He was fat.
As though his stomach contained a disorderly boiler,
that would blast out hot air and whimper and shrill.
He was addicted to those things we are all addicted to:
The sibilant near-silence of walking on snow at 3am to visit your mistress.
The elusive inevitability of orgasm and, afterwards, soundless technicolor contentment, and smiling
like a saint seeing God.
A pouting, frightened face on billboards,
he seemed to regret having left the womb.
Under the unwavering gaze of his unapplauding
wife who took the kids,
he groaned all the way to the dealer:
The illusion’s collapsed;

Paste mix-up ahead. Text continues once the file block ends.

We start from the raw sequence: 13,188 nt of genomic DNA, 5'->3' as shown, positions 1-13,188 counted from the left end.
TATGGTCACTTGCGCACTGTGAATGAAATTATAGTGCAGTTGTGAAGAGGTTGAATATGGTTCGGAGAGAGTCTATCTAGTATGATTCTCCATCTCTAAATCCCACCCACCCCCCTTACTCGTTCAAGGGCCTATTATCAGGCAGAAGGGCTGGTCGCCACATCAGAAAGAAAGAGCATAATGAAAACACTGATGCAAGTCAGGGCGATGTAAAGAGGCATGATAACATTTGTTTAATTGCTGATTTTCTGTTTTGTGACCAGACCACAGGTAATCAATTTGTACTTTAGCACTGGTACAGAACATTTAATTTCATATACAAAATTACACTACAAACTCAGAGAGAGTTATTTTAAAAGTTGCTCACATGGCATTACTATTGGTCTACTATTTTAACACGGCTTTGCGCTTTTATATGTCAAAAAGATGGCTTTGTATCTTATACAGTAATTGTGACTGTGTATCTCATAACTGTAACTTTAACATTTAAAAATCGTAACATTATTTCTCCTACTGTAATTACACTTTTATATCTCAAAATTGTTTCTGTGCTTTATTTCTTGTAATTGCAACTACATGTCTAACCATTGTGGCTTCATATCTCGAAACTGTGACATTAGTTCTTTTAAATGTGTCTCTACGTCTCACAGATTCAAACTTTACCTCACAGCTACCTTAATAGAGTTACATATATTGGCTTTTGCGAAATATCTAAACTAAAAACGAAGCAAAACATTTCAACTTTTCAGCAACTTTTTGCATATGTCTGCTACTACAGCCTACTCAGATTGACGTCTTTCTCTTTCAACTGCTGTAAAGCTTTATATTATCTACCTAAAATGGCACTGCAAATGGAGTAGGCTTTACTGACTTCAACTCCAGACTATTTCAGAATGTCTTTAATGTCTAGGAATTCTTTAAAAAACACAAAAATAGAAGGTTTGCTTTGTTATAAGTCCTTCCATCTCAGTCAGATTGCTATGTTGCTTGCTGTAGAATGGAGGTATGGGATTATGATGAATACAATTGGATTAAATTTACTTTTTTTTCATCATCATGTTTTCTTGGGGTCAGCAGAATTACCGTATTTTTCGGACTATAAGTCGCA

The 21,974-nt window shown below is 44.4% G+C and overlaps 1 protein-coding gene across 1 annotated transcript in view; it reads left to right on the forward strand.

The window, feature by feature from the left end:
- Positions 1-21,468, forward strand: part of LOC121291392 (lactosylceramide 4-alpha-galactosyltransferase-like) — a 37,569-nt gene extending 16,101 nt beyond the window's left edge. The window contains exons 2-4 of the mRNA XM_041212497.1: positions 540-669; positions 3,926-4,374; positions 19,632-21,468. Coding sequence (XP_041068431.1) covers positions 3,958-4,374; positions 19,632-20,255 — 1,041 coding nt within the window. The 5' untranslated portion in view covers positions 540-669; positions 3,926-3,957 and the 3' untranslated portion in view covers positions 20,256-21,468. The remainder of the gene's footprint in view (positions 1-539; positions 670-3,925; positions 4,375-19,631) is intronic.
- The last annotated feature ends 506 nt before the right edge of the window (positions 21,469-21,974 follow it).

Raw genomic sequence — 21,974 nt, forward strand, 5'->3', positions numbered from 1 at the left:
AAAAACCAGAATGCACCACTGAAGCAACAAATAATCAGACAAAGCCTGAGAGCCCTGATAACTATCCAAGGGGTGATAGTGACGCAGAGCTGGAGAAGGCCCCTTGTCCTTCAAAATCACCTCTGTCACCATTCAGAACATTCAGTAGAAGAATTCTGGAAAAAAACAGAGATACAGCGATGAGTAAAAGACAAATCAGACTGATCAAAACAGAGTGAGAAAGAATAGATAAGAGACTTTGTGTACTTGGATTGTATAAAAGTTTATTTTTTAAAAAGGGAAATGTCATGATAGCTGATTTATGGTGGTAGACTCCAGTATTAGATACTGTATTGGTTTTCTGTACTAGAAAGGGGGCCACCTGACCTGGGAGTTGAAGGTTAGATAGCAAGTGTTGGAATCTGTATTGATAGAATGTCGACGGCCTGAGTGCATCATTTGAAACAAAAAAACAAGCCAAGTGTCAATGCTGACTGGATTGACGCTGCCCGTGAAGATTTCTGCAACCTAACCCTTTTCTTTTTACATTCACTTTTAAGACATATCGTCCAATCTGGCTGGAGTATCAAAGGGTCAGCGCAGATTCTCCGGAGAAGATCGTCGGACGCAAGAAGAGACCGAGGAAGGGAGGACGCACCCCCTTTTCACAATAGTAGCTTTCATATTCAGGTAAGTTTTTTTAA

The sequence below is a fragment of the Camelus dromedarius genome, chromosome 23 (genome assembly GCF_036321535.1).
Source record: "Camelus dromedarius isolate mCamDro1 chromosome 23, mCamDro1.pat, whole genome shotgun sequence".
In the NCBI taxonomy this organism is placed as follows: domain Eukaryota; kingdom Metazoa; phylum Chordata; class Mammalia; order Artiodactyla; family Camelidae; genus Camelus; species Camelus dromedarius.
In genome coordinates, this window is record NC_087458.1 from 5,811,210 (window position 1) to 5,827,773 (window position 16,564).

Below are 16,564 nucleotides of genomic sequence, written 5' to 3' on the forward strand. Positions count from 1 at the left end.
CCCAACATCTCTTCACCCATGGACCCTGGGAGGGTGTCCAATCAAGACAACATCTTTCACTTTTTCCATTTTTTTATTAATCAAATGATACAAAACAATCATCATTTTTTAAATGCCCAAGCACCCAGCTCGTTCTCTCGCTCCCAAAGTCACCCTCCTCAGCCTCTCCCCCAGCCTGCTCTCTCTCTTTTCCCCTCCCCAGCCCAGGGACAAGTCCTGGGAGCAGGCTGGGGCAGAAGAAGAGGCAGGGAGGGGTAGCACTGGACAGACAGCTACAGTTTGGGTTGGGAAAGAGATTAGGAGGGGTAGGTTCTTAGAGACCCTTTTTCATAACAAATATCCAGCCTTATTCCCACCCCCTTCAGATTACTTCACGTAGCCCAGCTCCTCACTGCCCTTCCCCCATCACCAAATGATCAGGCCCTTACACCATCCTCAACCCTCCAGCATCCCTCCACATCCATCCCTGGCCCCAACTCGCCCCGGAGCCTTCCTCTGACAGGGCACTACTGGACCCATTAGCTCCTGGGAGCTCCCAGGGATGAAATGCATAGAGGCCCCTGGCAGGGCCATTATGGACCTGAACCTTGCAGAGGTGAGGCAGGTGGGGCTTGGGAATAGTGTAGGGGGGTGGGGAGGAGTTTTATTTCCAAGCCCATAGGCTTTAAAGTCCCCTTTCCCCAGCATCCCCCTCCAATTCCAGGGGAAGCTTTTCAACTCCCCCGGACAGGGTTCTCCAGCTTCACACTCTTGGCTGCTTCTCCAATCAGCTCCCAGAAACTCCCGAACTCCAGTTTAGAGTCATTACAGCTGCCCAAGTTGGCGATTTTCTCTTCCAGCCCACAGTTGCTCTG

Staring up at the sunlit ceiling,
Relentlessly demanding receipts of love.
Atop the gutter I cry in Paris, Munich, Morocco, her lap.
I swallow all the coal polluted water of me, a kettle atop disappointed domesticity’s wood stove and
If equal affection cannot be,
Let the more loving one be her.
Libidinal thunderstorms whip us up
And drive us down.
He was as fat as a baby.
Licking his lips as he surrendered at last to erasure, he said:
Let love make what it will of me.
This poem was written by Michael Mungellio for the Lannan Fellows Program.